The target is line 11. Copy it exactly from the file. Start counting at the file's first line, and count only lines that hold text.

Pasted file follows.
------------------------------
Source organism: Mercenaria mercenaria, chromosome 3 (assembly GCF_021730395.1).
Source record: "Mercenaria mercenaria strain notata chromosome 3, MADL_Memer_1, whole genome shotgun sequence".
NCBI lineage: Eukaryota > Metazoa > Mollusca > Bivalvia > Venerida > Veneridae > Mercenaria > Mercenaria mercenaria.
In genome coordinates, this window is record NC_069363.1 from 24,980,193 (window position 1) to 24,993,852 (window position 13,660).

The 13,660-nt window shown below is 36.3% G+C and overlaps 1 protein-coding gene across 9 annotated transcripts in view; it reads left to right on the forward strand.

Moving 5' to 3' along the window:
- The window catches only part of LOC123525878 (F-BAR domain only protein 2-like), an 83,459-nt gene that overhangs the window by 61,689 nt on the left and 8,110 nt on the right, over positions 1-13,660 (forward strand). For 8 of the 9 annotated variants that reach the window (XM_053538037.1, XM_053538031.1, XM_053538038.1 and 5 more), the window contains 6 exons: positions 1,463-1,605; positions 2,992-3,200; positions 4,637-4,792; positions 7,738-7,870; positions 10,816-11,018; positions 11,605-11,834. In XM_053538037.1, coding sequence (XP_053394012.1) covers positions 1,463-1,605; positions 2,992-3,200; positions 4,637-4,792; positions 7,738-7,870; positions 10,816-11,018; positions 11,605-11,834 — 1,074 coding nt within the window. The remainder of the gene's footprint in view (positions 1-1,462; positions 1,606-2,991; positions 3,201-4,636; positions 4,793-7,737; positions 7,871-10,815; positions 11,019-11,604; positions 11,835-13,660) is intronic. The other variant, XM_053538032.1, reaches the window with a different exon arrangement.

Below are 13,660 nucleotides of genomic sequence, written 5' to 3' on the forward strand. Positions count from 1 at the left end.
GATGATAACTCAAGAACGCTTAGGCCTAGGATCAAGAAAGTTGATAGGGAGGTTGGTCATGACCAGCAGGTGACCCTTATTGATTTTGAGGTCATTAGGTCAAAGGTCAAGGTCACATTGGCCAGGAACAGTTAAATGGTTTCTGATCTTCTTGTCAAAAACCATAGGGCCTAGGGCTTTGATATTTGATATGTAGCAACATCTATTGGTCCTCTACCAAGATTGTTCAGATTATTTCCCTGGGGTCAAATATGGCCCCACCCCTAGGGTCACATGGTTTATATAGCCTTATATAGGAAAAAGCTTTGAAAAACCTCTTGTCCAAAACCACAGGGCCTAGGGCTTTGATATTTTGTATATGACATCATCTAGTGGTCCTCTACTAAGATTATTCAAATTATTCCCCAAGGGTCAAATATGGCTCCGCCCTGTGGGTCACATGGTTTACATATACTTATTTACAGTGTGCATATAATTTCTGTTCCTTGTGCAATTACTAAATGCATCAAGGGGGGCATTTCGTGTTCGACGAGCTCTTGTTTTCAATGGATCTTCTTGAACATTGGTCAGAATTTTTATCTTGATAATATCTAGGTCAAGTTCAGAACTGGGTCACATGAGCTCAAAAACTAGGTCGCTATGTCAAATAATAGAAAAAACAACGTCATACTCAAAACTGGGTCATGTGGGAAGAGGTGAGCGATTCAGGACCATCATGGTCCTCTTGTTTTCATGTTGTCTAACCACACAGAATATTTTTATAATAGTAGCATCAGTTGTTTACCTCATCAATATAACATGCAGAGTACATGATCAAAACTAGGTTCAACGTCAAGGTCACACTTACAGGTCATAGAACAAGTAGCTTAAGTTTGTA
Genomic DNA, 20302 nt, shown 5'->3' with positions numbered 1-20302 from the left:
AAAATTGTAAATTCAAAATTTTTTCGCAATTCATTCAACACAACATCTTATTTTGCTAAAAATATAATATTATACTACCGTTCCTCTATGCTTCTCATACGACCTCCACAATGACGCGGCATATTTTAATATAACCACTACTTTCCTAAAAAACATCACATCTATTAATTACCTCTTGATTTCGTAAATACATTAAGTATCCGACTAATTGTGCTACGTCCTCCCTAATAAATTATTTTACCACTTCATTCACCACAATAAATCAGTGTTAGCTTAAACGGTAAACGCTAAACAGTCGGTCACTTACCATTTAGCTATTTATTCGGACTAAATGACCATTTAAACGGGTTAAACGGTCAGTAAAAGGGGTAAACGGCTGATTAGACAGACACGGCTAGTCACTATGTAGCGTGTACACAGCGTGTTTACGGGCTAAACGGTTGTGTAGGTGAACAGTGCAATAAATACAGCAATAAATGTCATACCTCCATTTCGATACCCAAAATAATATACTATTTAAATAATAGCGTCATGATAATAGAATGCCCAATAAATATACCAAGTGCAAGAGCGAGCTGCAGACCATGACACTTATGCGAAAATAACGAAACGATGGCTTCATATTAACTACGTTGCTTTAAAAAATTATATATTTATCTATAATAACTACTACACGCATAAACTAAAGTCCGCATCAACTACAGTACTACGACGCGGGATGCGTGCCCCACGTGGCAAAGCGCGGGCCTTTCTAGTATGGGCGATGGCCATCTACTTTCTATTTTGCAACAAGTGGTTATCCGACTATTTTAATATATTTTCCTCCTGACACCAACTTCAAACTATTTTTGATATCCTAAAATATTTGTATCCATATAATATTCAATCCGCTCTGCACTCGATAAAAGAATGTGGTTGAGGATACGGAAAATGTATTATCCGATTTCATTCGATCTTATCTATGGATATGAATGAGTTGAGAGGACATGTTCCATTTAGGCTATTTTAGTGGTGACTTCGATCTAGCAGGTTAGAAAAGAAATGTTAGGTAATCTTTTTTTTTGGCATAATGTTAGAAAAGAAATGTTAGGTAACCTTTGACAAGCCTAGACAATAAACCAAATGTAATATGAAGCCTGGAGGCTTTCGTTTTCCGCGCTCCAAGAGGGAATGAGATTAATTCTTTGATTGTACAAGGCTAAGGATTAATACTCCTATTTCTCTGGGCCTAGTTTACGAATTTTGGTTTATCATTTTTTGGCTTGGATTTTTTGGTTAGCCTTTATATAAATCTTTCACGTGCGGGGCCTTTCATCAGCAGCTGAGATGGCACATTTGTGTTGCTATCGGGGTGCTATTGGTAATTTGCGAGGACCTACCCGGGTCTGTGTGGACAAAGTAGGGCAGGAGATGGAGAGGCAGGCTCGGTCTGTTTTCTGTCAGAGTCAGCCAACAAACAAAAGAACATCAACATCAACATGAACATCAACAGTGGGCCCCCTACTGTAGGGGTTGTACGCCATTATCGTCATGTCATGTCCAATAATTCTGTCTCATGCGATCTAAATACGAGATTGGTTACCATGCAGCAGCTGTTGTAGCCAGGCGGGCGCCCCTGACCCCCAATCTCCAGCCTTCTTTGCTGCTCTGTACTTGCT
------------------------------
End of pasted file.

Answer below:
AAAATTGTAAATTCAAAATTTTTTCGCAATTCATTCAACACAACATCTTATTTTGCTAAAAATATAATATTATACTACCGTTCCTCTATGCTTCTCATACGACCTCCACAATGACGCGGCATATTTTAATATAACCACTACTTTCCTAAAAAACATCACATCTATTAATTACCTCTTGATTTCGTAAATACATTAAGTATCCGACTAATTGTGCTACGTCCTCCCTAATAAATTATTTTACCACTTCATTCACCACAATAAATCAGTGTTAGCTTAAACGGTAAACGCTAAACAGTCGGTCACTTACCATTTAGCTATTTATTCGGACTAAATGACCATTTAAACGGGTTAAACGGTCAGTAAAAGGGGTAAACGGCTGATTAGACAGACACGGCTAGTCACTATGTAGCGTGTACACAGCGTGTTTACGGGCTAAACGGTTGTGTAGGTGAACAGTGCAATAAATACAGCAATAAATGTCATACCTCCATTTCGATACCCAAAATAATATACTATTTAAATAATAGCGTCATGATAATAGAATGCCCAATAAATATACCAAGTGCAAGAGCGAGCTGCAGACCATGACACTTATGCGAAAATAACGAAACGATGGCTTCATATTAACTACGTTGCTTTAAAAAATTATATATTTATCTATAATAACTACTACACGCATAAACTAAAGTCCGCATCAACTACAGTACTACGACGCGGGATGCGTGCCCCACGTGGCAAAGCGCGGGCCTTTCTAGTATGGGCGATGGCCATCTACTTTCTATTTTGCAACAAGTGGTTATCCGACTATTTTAATATATTTTCCTCCTGACACCAACTTCAAACTATTTTTGATATCCTAAAATATTTGTATCCATATAATATTCAATCCGCTCTGCACTCGATAAAAGAATGTGGTTGAGGATACGGAAAATGTATTATCCGATTTCATTCGATCTTATCTATGGATATGAATGAGTTGAGAGGACATGTTCCATTTAGGCTATTTTAGTGGTGACTTCGATCTAGCAGGTTAGAAAAGAAATGTTAGGTAATCTTTTTTTTTGGCATAATGTTAGAAAAGAAATGTTAGGTAACCTTTGACAAGCCTAGACAATAAACCAAATGTAATATGAAGCCTGGAGGCTTTCGTTTTCCGCGCTCCAAGAGGGAATGAGATTAATTCTTTGATTGTACAAGGCTAAGGATTAATACTCCTATTTCTCTGGGCCTAGTTTACGAATTTTGGTTTATCATTTTTTGGCTTGGATTTTTTGGTTAGCCTTTATATAAATCTTTCACGTGCGGGGCCTTTCATCAGCAGCTGAGATGGCACATTTGTGTTGCTATCGGGGTGCTATTGGTAATTTGCGAGGACCTACCCGGGTCTGTGTGGACAAAGTAGGGCAGGAGATGGAGAGGCAGGCTCGGTCTGTTTTCTGTCAGAGTCAGCCAACAAACAAAAGAACATCAACATCAACATGAACATCAACAGTGGGCCCCCTACTGTAGGGGTTGTACGCCATTATCGTCATGTCATGTCCAATAATTCTGTCTCATGCGATCTAAATACGAGATTGGTTACCATGCAGCAGCTGTTGTAGCCAGGCGGGCGCCCCTGACCCCCAATCTCCAGCCTTCTTTGCTGCTCTGTACTTGCT